NDSU nursing students get hands-on experience in skills lab
Published January 2018
Nursing students wearing green scrubs gather in pairs around hospital beds, bags filled with intravenous fluids and tables filled with medical supplies.
The room, a nursing skills lab, looks like a large hospital triage center. The beds tilt up-and-down at the push of a button. Automatic hand-sanitizer stations are attached to the walls. A patient lift is mounted over each bed, and sliding curtains can be used to separate patients. The only giveaway that this is a teaching facility is that the patients are made of plastic and latex.
The skills lab is where future nurses practice and perfect technique. The large room in Sudro Hall is where teamwork and leadership are developed as students perform tasks they will do on the job.
At one bed, senior Gabriel Eronmosele talks his mannequin patient through simulated tracheostomy suctioning. He verbalizes every step before his classmate and partner in the training exercise closely listens for signs of airway trouble.
“Now I’m going to suction the area,” Eronmosele says, placing a tube into the throat opening.
“I’ll now check lung and heart sounds,” his classmate says before pausing to hear something through her stethoscope.
Nearby, students are spiking IV bags and priming IV tubing, inserting nasogastric tubes and practicing a sterile dressing changes on a patient’s arm. The mannequins never react, but instructors observe to make sure everything is done correctly.
“I feel like the hands-on experience I’ve received in the skills lab has equipped me to practice at the highest level possible,” said Eronmosele, from Abujan, Nigeria. “It’s given me the confidence to step into situations and not be afraid because I know what to do. The skills lab didn’t just give me a taste of what was to come, it is what is to come. It’s trained me to excel in a clinical setting.”
Focus on students, technique
The nursing skills lab can accommodate 12 to 14 students and seven hospital beds.
Students spend at least two hours a week honing various techniques in the instructor-guided lab. Instructors are always available to make sure students correctly perform tasks they’ve worked months to perfect and ask questions to reinforce classroom lessons.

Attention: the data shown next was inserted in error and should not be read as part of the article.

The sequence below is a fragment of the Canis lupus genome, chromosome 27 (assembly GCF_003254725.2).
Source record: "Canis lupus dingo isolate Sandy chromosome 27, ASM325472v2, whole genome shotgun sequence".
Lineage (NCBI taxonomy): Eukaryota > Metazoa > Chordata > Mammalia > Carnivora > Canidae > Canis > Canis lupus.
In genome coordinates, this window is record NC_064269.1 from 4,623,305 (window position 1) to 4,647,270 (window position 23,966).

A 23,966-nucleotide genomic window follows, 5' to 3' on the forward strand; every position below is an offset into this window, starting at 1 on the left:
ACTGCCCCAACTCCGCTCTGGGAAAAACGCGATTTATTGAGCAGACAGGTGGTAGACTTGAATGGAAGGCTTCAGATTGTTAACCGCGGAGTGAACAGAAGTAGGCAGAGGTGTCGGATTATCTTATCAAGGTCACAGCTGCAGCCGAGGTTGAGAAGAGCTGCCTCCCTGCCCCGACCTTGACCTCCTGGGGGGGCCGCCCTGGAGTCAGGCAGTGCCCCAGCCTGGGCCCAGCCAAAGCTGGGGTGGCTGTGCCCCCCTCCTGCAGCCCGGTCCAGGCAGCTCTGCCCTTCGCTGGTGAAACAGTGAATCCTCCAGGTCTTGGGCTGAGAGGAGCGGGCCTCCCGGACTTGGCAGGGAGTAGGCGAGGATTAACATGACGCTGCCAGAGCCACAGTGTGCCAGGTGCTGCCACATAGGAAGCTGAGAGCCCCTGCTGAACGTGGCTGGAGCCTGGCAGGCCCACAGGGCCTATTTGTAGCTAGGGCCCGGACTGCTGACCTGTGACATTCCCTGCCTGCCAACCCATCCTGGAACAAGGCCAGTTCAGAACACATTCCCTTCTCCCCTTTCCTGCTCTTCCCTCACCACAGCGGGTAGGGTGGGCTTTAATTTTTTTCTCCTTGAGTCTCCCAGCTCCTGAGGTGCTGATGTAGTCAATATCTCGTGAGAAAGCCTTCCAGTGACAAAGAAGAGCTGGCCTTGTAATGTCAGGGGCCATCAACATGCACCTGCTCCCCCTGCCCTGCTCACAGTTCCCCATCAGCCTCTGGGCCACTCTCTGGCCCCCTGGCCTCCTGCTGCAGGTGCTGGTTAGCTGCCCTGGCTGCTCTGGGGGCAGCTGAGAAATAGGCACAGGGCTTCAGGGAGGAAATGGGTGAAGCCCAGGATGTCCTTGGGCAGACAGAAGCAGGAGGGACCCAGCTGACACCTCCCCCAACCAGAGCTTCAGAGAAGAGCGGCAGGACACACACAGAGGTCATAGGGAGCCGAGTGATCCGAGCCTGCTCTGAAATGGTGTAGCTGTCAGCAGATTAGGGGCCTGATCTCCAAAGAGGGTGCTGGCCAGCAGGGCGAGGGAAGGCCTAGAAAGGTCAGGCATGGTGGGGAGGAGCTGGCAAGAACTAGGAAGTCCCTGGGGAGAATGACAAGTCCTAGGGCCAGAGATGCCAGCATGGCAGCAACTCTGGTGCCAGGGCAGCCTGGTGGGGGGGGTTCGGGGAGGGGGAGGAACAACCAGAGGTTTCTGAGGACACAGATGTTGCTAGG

The hands-on nature of the lab is critical for building confidence, creating good habits and practicing in a safe environment, said NDSU lecturer Kolby Schaeffer Fraase.
Instructors also encourage students to find their own nursing styles, using the strengths of their personalities and compassion in their work. Some of the future nurses are funny, some serious, some are a combination. But everyone leaves comfortable working with real patients in a real health care setting.
“The skills lab is a great place to really get to know your mentors,” said senior Jessica Kindseth of Bismarck, North Dakota. “We have a lot of great professors who get to know us very well and become friends. They help us become the best we can be. They are very impactful, and it helps us to be very successful in our practices.”
Teamwork and success
A student swabs a mannequin’s arm to prepare the area for an IV. She finds a vein and gently presses the needle into the rubber arm. She tapes the catheter down and applies a clear bandage to stabilize the IV line to the arm.
It looks like a one-person job. But it’s not. Other students, as well as instructors, are there for encouragement and help. Teamwork is a vital part of nursing, and nursing skills labs in Fargo and at the NDSU School of Nursing at Sanford Health in Bismarck create collaborative environments to learn and study.
“We really become a family,” Kindseth said of her nursing classmates. “You form really deep connections with each other because you spend so much time together. We help each other learn, we help each other grow. When we graduate, we know these friendships will last a lifetime.”
The NDSU School of Nursing is helping to fill a critical need in North Dakota. The North Dakota Board of Nursing’s annual report shows a sizable shortage of nurses, especially in rural areas of the state. The same trend is true across the United States.
Many graduates are open to staying in the state to work. From 2011-2016, about 90 percent of NDSU’s nursing graduates in Fargo and Bismarck said they intended to obtain their license in North Dakota.
“Our skills labs are the bridge between theory and practice,” said Alyssa Backes, assistant professor of practice in Bismarck. “Learning hands-on skills helps students feel as if they are closer to achieving their dream of becoming a registered nurse. And they become very excited to practice these skills in the lab before they actually perform them on a real patient in clinical.”